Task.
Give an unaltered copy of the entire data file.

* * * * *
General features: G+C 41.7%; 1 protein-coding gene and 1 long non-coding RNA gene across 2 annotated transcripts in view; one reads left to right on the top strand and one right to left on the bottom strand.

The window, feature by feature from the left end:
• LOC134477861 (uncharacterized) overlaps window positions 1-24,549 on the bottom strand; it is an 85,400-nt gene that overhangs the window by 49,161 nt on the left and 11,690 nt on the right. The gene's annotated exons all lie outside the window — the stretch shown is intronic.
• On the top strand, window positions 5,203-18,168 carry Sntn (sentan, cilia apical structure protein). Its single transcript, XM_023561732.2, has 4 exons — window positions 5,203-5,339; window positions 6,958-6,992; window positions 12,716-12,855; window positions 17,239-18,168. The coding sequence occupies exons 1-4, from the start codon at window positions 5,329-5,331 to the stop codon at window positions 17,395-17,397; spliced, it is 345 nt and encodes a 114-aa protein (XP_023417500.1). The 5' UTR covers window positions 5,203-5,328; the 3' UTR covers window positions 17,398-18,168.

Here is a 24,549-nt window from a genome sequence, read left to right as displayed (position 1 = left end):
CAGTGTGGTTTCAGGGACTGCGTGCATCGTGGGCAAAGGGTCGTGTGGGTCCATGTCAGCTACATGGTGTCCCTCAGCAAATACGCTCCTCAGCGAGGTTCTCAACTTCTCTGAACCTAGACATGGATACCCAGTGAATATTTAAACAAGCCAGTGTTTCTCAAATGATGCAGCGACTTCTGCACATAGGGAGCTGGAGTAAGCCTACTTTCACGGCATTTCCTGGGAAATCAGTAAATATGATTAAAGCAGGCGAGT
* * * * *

General features: G+C 41.7%; 1 protein-coding gene and 1 long non-coding RNA gene across 2 annotated transcripts in view; one reads left to right on the top strand and one right to left on the bottom strand.

The window, feature by feature from the left end:
• LOC134477861 (uncharacterized) overlaps window positions 1-24,549 on the bottom strand; it is an 85,400-nt gene that overhangs the window by 49,161 nt on the left and 11,690 nt on the right. The gene's annotated exons all lie outside the window — the stretch shown is intronic.
• On the top strand, window positions 5,203-18,168 carry Sntn (sentan, cilia apical structure protein). Its single transcript, XM_023561732.2, has 4 exons — window positions 5,203-5,339; window positions 6,958-6,992; window positions 12,716-12,855; window positions 17,239-18,168. The coding sequence occupies exons 1-4, from the start codon at window positions 5,329-5,331 to the stop codon at window positions 17,395-17,397; spliced, it is 345 nt and encodes a 114-aa protein (XP_023417500.1). The 5' UTR covers window positions 5,203-5,328; the 3' UTR covers window positions 17,398-18,168.

Here is a 24,549-nt window from a genome sequence, read left to right as displayed (position 1 = left end):
CAGTGTGGTTTCAGGGACTGCGTGCATCGTGGGCAAAGGGTCGTGTGGGTCCATGTCAGCTACATGGTGTCCCTCAGCAAATACGCTCCTCAGCGAGGTTCTCAACTTCTCTGAACCTAGACATGGATACCCAGTGAATATTTAAACAAGCCAGTGTTTCTCAAATGATGCAGCGACTTCTGCACATAGGGAGCTGGAGTAAGCCTACTTTCACGGCATTTCCTGGGAAATCAGTAAATATGATTAAAGCAGGCGAGT